Should We Re-Regulate The Airlines?

May 25, 2012 in Daily Bulletin, Signature

In an expansive article that analyzed the history of the regulation of the American airline industry Phillip Longman and Lina Khan point out:

  • Left to the free market the airline business will tend to an equilibrium where a few airport ‘hubs’ get all airline traffic while smaller regional airports are ignored. This is because taking off from the ground requires more energy compared to actually flying the craft. This makes it more efficient for the airliners to have few long-haul routes rather than several short-haul routes.
  • However this means that people who live close to small regional airports are ignored. Already the closure of airports in places such as St. Louis and Pittsburgh is forcing businesses to migrate closer to regional airport hubs, because it’s too difficult and expensive to fly out of regional airports. Airline capacity is at its lowest level since 1979.
  • The problem is only likely to get worse as airlines continue to operate on razor thin margins. The value of all publicly traded US airline stocks is $32.3 billion – less than the value of Starbucks. All six of the major ‘legacy’ carriers have filed for bankruptcy. In this context the only way for them to claw out of continued losses is to further consolidate and cut capacity, which in practice hurt smaller airports the most.
  • But there is great economic value to having an airline system that covers the entirety of the United States. Imagine if areas in the US didn’t receive plumbing, or electricity, or even roads. It’s inconceivable yet the fact that several areas are unable to get air-service should be just as concerning.
  • The airlines aren’t the only industry where this is a problem. The railroad network and America’s mail system faced similar problems where only concentrated regions of the United States were receiving the benefits of full service. This was fixed when the government decided to step in to regulate.
  • The American airline system was initially regulated when the Civil Aeronautics Board was started in 1938.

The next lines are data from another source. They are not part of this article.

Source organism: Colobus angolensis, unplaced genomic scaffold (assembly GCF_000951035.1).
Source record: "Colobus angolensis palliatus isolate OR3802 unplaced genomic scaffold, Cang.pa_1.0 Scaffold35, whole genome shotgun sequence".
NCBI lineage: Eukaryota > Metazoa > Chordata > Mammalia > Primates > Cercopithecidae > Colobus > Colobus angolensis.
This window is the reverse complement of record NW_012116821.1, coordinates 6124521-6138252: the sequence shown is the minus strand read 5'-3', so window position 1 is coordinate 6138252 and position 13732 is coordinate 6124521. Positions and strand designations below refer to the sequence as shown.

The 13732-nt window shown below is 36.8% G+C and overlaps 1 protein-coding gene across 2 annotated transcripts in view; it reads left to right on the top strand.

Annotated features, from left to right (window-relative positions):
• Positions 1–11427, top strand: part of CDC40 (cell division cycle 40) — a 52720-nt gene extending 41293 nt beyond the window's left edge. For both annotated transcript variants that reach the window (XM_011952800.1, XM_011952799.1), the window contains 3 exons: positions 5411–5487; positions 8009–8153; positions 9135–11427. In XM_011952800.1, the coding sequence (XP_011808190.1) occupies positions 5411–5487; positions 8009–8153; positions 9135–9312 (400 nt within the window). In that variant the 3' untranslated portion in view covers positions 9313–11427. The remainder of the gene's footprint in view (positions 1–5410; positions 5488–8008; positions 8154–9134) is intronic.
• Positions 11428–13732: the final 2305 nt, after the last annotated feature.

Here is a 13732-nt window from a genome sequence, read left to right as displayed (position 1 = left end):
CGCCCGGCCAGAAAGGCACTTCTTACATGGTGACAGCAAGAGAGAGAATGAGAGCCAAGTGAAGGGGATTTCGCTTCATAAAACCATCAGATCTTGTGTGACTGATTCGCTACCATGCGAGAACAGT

• Yet Kennedy and Carter decided to undo this regulatory framework. This was primarily because the airline system had become over-regulated and because of the example of Southwest Airlines – which escaped regulatory scrutiny by limiting its operations to Texas – and achieved great success through low fares. Moreover no new major airline had emerged since the 1930s suggesting that something was wrong with the system.
  • At first de-regulation seemed to be incredibly successful. However subsequent analysis has suggested that it was not as successful as is commonly believed. Moreover it led to the current problem of many areas of America being ignored by the airlines.

To read many more details, in what is a long, fascinating, and thorough article, and to find out about the role that Ralph Nader played in deregulation, the role of oil-shocks, why a period of inflation was crucial to the current problem, what would have happened if the airlines hadn’t been deregulated, why anti-trust has become crucial, the billions of dollars in taxpayer support that the airlines have received, why the prices of airline tickets fell, why the fall in the quality of the service of airlines demonstrates the scope of the problem, what a new regulatory framework would look like, the future of those cities that aren’t classified as hubs, and how this all relates to NASCAR click here.

Source: Washington Monthly

Via: Marginal Revolution